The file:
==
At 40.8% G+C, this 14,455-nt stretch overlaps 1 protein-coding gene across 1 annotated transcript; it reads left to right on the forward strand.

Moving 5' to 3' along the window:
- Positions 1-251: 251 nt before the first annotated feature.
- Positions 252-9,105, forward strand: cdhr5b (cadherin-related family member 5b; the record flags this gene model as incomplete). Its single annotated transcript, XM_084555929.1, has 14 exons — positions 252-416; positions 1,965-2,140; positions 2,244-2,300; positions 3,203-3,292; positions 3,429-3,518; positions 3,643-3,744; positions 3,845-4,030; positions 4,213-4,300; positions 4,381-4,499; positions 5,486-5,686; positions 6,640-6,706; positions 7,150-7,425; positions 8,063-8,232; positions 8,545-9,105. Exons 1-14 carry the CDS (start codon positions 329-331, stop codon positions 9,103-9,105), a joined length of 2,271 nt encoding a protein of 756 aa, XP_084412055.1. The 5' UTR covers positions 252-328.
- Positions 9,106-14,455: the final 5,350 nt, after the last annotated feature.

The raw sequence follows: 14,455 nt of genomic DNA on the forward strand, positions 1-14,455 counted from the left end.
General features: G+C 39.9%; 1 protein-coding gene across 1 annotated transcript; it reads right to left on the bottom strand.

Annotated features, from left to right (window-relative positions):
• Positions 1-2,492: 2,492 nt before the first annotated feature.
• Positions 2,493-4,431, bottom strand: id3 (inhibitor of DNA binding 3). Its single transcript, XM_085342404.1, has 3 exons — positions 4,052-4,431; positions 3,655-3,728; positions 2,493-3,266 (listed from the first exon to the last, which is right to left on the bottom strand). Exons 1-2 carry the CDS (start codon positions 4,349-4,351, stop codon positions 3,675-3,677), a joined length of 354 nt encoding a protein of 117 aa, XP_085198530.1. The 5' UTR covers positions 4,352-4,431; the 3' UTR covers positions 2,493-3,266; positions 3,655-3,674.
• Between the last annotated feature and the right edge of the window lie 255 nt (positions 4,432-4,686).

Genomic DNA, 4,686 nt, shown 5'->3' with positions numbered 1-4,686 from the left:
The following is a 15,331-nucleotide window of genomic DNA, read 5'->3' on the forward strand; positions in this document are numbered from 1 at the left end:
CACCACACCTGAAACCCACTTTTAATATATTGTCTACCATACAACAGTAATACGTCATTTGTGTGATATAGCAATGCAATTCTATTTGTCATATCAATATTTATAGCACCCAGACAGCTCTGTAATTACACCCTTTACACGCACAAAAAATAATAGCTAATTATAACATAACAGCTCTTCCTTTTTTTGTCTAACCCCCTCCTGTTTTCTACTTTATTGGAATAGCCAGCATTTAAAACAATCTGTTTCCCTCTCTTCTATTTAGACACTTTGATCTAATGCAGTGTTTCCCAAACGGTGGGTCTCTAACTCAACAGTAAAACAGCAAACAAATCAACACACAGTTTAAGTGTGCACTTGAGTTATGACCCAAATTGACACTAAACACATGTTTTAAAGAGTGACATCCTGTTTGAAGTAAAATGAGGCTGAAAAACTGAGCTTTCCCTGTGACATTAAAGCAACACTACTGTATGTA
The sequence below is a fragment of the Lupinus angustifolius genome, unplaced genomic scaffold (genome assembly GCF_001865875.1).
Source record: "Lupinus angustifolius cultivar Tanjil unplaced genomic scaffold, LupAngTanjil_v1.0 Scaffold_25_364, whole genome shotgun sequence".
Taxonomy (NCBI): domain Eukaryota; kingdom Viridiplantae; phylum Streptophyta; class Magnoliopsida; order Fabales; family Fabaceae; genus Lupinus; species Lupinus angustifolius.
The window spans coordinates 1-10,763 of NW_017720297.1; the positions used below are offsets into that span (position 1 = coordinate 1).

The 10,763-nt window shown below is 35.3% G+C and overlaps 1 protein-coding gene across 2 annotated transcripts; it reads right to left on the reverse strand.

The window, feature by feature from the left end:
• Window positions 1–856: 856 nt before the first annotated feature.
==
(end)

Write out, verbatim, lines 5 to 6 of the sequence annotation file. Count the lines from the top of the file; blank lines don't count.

- Positions 9,106-14,455: the final 5,350 nt, after the last annotated feature.

The raw sequence follows: 14,455 nt of genomic DNA on the forward strand, positions 1-14,455 counted from the left end.